By lex, on June 19th, 2006
Something ASM826 wrote in comments the other day, and inspired by the latest bit of insipidity set loose upon an amazed and often embarrassed world set me to thinking:
I have been thinking about this interview since I read about it a few days ago. Patriotism is not a uniquely American trait. Others have held it. It makes the most sense when there is a clash between societies and someone believes that theirs is the superior.
For example: Winston Churchill was questioned by cabinet about negotiating a settlement with Nazi Germany, and his reply was, “ if this long island story of ours is to end at last, let it end when each one of us lies choking in his own blood upon the ground.”
Not much question where he stood, eh? No matter what problems his country had, compared with the alternative he thought Britain was better. Not much question where U.S. patriots stand, either. This country is better. The things we share and believe are better. Even our problems are better.
Flying the flag, loving my country, and feeling contempt for people who can, see the obvious value of the things that I love about the United States isn, pandering. It‚Äôs my personal response, welling up out of who I am.
By lex, Tue – June 21, 2005
One does not, ordinarily, grow wealthy in the service of one’s country. I exclude, for this discussion, supply corps officers. No – the best that one can hope for is a sort of shabby gentility, much like that which adheres to a respected university professor, for example. And while one may never challenge the Astors at shuffleboard, neither will one go looking for the next meal. It’s a comfortable life, if not a routinely luxurious one. And too, they are not trivial, the rewards of service – just non-remunerative: There is the satisfaction of an important job, done as best as one can, often under difficult circumstances – these are the psychic rewards of service, and I wouldn’t trade them for all the tea in China.
Not everyone in my immediate family feels that way though…
By lex, on Sat – April 23, 2005
I have a love/hate relationship with traveling. Airport security is a bother, and the planes are always beastly crowded these days, what with the majors trying to eke out every last passenger mile. Don’t like living out of suitcases, either. And of course, I end up missing my peeps.
But on the other hand, it does broaden your horizons. You see new things and new places. You see new people.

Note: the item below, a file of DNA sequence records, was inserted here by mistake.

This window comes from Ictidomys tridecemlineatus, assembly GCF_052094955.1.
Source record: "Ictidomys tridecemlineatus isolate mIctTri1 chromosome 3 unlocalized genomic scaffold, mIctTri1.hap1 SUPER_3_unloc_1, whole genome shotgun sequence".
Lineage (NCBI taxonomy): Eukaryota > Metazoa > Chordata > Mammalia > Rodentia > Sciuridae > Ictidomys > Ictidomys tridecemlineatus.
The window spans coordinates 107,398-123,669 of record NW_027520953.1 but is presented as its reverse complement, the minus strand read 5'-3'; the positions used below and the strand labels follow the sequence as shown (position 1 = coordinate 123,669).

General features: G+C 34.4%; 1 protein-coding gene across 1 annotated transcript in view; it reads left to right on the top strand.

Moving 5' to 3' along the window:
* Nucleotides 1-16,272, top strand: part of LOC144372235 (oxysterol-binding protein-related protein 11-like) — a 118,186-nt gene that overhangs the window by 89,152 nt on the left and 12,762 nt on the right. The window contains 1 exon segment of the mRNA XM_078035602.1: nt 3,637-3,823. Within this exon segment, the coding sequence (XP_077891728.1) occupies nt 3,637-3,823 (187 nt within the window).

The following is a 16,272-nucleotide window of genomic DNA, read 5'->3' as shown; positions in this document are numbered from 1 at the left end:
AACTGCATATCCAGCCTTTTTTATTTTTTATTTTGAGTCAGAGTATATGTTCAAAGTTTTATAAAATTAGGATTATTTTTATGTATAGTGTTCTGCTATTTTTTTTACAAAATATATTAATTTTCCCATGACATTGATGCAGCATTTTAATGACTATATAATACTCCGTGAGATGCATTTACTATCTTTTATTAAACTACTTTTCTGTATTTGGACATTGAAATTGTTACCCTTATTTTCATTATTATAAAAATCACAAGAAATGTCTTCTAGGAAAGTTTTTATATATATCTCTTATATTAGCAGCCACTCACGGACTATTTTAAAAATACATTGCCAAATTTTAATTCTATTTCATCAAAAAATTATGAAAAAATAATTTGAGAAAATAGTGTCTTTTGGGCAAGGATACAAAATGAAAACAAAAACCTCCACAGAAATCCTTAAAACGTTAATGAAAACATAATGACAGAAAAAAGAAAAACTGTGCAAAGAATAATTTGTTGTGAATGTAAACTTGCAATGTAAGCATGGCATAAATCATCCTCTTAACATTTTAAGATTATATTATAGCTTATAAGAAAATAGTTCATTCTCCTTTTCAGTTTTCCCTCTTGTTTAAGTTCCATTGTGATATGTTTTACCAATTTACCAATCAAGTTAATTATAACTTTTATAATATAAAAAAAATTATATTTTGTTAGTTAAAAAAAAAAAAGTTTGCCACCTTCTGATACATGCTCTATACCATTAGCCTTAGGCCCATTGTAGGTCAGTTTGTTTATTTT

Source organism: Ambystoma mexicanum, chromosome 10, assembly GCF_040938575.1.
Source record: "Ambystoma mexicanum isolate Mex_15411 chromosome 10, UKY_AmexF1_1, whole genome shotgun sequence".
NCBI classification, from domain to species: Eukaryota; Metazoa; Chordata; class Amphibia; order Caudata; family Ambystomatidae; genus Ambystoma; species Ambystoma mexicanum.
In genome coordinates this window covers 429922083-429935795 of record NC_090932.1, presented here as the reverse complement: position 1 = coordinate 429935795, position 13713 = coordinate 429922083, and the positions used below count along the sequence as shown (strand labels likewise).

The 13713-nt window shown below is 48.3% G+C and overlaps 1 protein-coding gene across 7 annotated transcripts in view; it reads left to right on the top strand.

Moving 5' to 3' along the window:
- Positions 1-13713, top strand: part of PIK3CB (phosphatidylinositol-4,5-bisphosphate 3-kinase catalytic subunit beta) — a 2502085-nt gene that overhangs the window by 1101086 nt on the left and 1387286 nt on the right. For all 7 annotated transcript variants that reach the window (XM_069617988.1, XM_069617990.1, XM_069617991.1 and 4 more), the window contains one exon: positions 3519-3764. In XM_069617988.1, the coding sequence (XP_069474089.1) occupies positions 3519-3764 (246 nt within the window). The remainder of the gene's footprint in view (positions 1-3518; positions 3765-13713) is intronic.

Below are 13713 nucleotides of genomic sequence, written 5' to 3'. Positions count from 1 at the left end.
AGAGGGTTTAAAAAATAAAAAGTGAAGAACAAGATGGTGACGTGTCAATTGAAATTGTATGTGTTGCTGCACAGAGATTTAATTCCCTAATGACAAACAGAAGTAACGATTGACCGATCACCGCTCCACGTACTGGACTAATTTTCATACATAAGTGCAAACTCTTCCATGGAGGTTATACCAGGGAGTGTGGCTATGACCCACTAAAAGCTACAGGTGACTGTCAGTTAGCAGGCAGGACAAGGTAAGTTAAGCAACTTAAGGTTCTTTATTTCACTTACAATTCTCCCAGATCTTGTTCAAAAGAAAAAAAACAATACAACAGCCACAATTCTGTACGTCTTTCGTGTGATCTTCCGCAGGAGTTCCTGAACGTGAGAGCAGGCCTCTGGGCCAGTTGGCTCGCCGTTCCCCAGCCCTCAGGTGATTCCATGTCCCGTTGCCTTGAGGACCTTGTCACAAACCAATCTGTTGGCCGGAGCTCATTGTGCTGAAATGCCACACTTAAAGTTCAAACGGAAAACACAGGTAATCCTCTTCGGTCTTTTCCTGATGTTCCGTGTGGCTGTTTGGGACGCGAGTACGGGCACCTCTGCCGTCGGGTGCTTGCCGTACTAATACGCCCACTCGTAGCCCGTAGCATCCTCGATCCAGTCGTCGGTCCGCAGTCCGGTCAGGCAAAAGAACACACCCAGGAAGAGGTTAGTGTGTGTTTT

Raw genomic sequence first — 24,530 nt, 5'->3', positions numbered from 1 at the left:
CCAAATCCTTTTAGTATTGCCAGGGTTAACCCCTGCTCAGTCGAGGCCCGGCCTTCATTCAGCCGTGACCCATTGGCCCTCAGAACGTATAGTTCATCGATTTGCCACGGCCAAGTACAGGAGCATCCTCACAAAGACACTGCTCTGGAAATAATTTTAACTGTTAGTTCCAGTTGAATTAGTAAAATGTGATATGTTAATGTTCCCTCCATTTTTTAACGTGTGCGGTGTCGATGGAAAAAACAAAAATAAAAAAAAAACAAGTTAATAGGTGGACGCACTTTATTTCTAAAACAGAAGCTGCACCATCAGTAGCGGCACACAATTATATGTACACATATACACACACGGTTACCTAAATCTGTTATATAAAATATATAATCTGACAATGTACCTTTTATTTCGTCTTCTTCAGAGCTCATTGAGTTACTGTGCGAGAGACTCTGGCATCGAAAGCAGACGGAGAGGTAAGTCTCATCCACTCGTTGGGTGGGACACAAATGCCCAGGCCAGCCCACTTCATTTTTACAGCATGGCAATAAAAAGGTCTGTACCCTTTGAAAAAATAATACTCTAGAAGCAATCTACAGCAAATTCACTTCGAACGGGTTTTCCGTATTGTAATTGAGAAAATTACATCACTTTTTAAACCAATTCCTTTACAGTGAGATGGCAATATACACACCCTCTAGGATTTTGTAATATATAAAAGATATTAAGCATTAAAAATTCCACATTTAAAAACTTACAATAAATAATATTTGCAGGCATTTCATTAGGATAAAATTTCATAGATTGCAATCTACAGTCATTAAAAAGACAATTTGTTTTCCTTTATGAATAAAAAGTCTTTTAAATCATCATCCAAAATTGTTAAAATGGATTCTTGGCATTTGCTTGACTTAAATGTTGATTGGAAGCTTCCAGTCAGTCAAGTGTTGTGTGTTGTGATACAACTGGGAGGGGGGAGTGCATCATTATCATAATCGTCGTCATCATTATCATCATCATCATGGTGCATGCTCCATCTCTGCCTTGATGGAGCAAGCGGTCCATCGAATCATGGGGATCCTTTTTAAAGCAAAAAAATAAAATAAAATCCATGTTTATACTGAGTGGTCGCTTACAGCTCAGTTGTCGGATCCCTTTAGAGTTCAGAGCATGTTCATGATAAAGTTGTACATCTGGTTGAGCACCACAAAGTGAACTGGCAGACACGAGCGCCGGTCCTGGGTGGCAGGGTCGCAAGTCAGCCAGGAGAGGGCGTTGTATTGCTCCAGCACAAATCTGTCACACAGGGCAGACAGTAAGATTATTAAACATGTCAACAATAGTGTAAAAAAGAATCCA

By lex, on April 11th, 2005
So – last week you got some fighter stuff.
This week: Attack
Fighter pilots get Silver Stars for shooting down MiGs. Attack pilots get Bronze Stars for winning the war.
Hornet pilots? We’re fighter/attack.
It doubles your odds.
Just saw a wonderful movie today and the screenwriter(s) introduced a term not used in 60 years.
Yes, before they became made of tubes, then transistors then silicon, “computers” were a job title reserved for people, usually women, adept in math who did many mundane (but necessary) mathematical computations.
Just saw a movie that dealt with a very special computer, Katherine Johnson and 2 of her friends who were instrumental in getting manned spaceflight a reality for NASA. And they were African-American.
Johnson was a math protege at the age of 6 in White Sulphur Springs, West Virginia.
Wonder how they computed the orbital reentry point at 17,000 mph to place the capsule within 20 square miles of ocean? How they were able to develop heat shields to withstand thousands of degrees in reentry?
Johnson was at the center of it.
It’s a wonderful story of perseverance of 3 women (overcoming the barriers of being female and black) and being a major influence in early NASA.
Hidden Figures. Worth seeing.
I’m not really big on astrology, but sometimes things just seem a bit inexplicable. The entire day just seemed to be out of sync with the universe yesterday.
Just as an example I’m leaving the restaurant where a friend and I have our Friday lunch, and I’m behind a car with a rotating strip of steel emanating from the right rear wheel .
I can’t possibly even guess what this is so I move into the right lane to get a closer look at it.
It’s actually a fork stuck in the sidewall of the tire. How it got there I can’t even imagine to know.
So I’m honking the horn and trying in my most dignified manner to get this woman’s attention.
She is ignoring me and actually shielding part of her eyes and face with her right hand.
I can’t understand this either, and soon realize that the more I try to get her attention the sillier I’m going to appear. So I just let her drive off rotating fork and all.
I am mentioning this to the Facebook group and with all of the experiences of all varieties they had one woman says that something like that happened to a friend of hers who was exposed to a flasher.
Then it hit me. The woman must’ve thought I was trying to flash her.
It was a strange day indeed.